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When a trumpet or trombone plays loudly - or a bass drum or gong is hit hard - the sound that is produced by the instrument is dynamically linear with the softer sounds that instrument can make. The same cannot generally be said about a loudspeaker that is reproducing those sounds.

Imagine for a moment the difference we might hear of an orchestra playing loudly in a small room vs. that same orchestra playing loudly outside - the differences between loud and soft in the first example would not be linear because the small room the orchestra is playing in would overload and compress those dynamics. This is fundamentally the same thing as what most loudspeakers will do when they try and reproduce large dynamic range swings.

What's interesting is that we don't have a means of measuring and calling attention to this form of compression in loudspeakers. Why? Because technically most loudspeakers are capable of reproducing without compression the full dynamic range found on most recorded music - and that IS something we can measure. What we don't measure is the strained sound or the 'apparent" compression one hears in such loudspeakers.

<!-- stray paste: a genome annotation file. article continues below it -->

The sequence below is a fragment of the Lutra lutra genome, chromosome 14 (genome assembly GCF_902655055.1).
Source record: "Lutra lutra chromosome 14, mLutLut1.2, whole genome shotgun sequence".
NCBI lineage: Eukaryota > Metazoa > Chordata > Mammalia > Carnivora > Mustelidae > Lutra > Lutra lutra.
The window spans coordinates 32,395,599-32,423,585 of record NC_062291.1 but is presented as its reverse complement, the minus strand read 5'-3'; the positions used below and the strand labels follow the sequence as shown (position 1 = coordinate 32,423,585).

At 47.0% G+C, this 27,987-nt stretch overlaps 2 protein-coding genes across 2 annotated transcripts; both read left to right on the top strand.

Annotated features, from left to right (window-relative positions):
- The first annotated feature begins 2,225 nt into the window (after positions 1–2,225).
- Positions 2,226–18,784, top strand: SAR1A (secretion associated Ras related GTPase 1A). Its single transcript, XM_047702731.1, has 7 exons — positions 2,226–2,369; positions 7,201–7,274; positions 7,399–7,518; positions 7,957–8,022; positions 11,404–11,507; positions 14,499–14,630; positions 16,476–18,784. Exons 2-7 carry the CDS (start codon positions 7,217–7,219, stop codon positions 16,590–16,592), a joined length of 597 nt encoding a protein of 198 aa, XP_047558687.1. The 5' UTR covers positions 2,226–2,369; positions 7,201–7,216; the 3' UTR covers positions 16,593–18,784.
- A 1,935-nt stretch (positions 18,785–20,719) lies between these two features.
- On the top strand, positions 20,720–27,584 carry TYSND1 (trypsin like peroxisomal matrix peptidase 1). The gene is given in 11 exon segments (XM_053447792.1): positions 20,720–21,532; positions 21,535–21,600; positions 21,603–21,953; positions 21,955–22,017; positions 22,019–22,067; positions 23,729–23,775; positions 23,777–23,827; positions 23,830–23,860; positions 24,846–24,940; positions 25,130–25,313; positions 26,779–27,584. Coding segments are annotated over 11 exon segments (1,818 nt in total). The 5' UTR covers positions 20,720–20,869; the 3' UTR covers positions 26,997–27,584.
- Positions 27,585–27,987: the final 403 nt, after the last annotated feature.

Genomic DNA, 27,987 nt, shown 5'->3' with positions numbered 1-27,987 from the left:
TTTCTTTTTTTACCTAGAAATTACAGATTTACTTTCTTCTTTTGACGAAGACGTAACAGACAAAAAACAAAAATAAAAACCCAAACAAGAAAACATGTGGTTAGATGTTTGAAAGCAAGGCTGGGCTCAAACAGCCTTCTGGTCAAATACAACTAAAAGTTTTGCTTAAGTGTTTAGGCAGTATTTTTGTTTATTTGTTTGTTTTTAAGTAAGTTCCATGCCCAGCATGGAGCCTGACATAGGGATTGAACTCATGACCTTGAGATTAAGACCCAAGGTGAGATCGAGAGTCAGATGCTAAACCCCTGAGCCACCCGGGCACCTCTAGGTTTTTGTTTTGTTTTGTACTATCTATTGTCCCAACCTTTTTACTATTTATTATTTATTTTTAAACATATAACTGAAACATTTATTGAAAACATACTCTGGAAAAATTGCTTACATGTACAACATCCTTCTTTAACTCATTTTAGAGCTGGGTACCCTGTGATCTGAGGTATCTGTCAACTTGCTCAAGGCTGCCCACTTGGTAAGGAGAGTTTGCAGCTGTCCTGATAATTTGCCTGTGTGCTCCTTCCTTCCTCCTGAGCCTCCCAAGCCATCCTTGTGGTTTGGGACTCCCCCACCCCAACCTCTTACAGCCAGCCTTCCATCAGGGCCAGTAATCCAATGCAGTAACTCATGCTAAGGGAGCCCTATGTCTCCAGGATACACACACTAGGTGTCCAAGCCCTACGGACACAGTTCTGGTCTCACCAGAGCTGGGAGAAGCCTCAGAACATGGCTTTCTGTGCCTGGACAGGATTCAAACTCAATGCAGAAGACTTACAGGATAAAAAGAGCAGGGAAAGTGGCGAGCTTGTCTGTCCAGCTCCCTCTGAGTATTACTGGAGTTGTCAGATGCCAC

I don't know enough about all this to give you any hard facts. What I can share with you is my experience listening to many a loudspeakers system - and on most this change in character of the sound between the loudest and the softest passages is almost always evident on all but the biggest systems I know of.

Listen on yours to see what I mean. Note how the character of the instrument or voice changes when the presentation gets really loud vs. really soft. Some of this is most certainly your room but much of it is your loudspeaker - because on the biggest systems I know of (like the IRS and Gen 1's) this problem doesn't exist - even in a smaller room.

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Paul McGowan

Founder & CEO

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